My original plans prior to my flag diversion were to check on the flow of water from the brook which feeds Merimere Reservoir. A friend was curious whether we had enough snow to replenish the reservoir to pre-drought levels and I decided to see what's up. I think there will be greater water flow once the ground thaws.

These Canadian geese didn't seem to mind the ice nor the cold water, doing their version of a penguin plunge.

On the way back to the park I noticed a few sections of road where last week's high winds had either dropped trees or branches. The sections were cleared by others.

It was also during my return trip to the park that I chanced upon my Find of the Week. I don't think I'll get use out of it for the remainder of this winter, but I can count on it for next year.

Back at the park I dropped off my trash for the week.

The time wasted for the trip home to fetch tools to cut the flags down had to be addressed. In the past I've needed similar tools for short-notice work in Hubbard Park and was empty handed. Today was the day I did something about it. So on the way home I stopped at the store and equipped myself for the future.

Sunday, February 12, 2017

Double Dump

I wasn't the only one who didn't mind the weather. Some people know fun can be found in Hubbard Park even in the midst of snow.

Visit #1059, Sunday 11 February 17, 8:15-9:45AM, 2.8 miles.
Temps in the 20's, snowing with 4" forecast, changing to freezing rain.

You'd think with 10" of snow dumped in Meriden on Thursday and another 4" expected today, that I would just stay home and not bother with  my weekly duties in Hubbard Park.

Wrong. If I'm not in search of litter, I can still enjoy a decent hike. So I grabbed my snowshoes and set out before driving became too dicey.

Tracks in the snow on the walkbridge over I-691. Nice to see others people getting out there even if walking was a slog. I only saw one other set of snowshoe tracks.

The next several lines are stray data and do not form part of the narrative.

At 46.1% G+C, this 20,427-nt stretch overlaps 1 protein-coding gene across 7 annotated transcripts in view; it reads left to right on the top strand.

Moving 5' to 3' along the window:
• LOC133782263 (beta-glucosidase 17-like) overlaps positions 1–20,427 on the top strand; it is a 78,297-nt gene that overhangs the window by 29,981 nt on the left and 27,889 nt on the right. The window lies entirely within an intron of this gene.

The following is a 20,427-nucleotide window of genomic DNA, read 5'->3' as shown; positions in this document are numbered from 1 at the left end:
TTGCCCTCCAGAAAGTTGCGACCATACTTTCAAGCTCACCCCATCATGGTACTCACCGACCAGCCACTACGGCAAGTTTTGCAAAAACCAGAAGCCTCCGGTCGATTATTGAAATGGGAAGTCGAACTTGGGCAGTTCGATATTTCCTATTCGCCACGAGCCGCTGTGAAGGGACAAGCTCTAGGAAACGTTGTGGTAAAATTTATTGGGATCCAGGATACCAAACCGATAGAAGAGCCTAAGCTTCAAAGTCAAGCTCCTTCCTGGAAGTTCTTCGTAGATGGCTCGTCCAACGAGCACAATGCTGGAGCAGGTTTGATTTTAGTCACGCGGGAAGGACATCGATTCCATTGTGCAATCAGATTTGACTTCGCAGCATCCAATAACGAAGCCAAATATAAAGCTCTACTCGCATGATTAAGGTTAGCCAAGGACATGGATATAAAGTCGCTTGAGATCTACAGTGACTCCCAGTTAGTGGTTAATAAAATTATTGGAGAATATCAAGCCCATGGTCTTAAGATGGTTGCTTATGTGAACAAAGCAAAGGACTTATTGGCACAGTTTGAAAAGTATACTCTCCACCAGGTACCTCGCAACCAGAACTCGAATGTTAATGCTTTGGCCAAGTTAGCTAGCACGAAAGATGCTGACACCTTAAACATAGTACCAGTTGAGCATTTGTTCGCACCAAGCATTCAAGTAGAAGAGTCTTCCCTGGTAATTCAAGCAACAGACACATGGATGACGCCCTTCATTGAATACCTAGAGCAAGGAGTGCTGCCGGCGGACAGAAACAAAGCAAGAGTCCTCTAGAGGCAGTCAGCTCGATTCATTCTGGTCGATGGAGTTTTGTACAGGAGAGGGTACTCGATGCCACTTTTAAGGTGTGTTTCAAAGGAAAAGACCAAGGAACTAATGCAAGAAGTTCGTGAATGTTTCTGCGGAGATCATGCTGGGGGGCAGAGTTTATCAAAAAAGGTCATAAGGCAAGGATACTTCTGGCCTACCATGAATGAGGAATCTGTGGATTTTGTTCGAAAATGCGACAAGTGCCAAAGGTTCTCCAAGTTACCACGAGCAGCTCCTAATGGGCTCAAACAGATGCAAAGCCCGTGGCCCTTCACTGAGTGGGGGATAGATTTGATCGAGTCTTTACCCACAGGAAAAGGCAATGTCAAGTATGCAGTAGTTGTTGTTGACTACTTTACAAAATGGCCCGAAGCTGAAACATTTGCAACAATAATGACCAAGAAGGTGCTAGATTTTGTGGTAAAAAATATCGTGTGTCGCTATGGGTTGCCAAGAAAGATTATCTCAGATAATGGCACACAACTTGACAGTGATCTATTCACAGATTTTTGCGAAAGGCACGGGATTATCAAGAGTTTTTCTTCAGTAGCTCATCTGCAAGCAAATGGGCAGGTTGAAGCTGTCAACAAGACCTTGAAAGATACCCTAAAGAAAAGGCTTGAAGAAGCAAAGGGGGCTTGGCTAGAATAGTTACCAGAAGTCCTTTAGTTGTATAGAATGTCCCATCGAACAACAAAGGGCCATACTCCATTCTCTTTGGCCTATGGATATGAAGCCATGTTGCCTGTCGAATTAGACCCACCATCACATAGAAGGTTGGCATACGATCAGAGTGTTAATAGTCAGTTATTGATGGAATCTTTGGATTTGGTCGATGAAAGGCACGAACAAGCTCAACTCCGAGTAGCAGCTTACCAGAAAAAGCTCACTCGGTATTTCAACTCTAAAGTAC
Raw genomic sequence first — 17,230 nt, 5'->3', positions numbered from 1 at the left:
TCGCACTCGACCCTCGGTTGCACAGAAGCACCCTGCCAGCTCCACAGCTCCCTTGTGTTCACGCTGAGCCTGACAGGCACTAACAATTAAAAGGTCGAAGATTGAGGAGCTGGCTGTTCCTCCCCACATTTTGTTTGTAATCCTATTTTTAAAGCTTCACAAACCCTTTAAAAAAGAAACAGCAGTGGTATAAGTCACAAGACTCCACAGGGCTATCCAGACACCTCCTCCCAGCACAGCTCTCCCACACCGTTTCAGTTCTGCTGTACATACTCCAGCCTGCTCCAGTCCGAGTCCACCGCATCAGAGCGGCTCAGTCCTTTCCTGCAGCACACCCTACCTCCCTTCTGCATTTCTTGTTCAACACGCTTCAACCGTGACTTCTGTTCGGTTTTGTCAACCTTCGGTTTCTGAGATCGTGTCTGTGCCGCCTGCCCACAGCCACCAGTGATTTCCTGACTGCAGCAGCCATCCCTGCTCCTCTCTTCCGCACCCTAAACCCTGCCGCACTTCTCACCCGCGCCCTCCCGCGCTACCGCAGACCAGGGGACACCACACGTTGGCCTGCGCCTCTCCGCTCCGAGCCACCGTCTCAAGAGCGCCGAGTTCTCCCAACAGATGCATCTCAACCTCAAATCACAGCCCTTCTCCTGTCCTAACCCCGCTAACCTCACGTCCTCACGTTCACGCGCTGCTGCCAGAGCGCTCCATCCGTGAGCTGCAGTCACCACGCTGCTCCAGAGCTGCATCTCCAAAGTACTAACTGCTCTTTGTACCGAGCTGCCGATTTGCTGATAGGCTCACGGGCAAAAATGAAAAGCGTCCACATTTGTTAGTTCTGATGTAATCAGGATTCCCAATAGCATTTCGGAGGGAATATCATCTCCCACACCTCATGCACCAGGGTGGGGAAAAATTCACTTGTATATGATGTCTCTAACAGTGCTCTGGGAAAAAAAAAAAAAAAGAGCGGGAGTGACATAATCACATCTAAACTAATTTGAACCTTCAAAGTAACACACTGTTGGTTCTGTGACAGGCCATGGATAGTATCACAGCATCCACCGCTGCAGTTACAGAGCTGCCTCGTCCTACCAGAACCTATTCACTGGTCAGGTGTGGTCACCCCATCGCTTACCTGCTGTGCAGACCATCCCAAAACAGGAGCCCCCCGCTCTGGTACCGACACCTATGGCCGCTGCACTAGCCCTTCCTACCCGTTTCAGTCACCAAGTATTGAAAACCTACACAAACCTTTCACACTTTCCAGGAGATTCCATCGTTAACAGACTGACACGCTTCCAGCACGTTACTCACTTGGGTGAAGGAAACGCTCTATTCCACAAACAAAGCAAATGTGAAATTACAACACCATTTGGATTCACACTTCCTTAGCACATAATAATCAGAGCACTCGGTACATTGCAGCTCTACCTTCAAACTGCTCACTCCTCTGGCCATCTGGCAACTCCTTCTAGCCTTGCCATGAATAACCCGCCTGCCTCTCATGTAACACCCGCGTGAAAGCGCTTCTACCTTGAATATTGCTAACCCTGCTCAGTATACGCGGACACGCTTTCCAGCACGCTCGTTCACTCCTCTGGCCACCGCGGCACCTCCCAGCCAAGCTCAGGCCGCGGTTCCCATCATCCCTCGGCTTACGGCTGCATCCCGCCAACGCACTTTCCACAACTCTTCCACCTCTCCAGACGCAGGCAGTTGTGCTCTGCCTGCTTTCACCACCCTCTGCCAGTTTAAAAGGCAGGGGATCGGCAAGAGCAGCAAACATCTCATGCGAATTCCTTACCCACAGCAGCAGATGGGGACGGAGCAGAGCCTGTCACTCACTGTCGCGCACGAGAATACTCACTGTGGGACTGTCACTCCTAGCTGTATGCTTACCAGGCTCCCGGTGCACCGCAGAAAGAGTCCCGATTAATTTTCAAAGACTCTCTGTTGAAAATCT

The beehive fountain reliably streams water, even in the coldest conditions.

The trampled path to the Halfway House.

While I knew I wouldn't find any litter on the trails, I decided I would police the parking lot before I left, as I saw some trash when I arrived.

While I can't remember the man's name, I've met a person who walks the road around Merimere Reservoir and carries a plastic grocery bag with him. On the outbound leg of his walk, if  he spies any litter he'll place it roadside. He'll pick it up on his return leg. I'm guessing that's his bag of trash as he probably dropped it off while walking laps within the plowed roads in Hubbard Park.

I hope I was right because I picked up the bag of trash and threw it away!

And I was not to be denied my own bounty. I didn't find it all in the same location, so I don't think there's a story here.

Afternoon rain showers are forecast for Wednesday, but I think it will leave enough snow to put on the 'shoes next weekend, too. Don't wait until then to experience winter in Hubbard Park; get out there!

Sunday, February 5, 2017

Deep Winter

Visit #1058, Saturday 4 February 17, 9:00-11:00AM, 4.8 miles.
Temps in the high 20's, sunny with a chilly wind.

Thanks to Paul Bernier for joining me this week, venturing out cold weather to help keep Hubbard Park clean.

In the deep of winter, I don't expect to find much trash in Hubbard Park. But I head out there weekly anyway; it keeps one from getting lazy.

And the LAST word I'd use to describe Paul Bernier would be "lazy", which is why he joined me despite the cold.

We walked the road from the park all the way around Merimere Reservoir. A section of the road has been in a state of collapse for many years. This year, it is scheduled for repair. If you view the photos in the newspaper article, you'll see gray paint on the Jersey barriers-THAT'S MINE! I painted over graffiti several years ago.

My only hope is the repair work includes maintaining the aesthetic of the original stone wall.

Paul and I walked the road all the way up to West Peak. No matter there was so little trash to be found; we enjoyed ourselves anyway, and we stopped long enough at West Peak to take a few photos of the view.

We returned to the parking lot, dropped off our trash for the week, and went back into hibernation.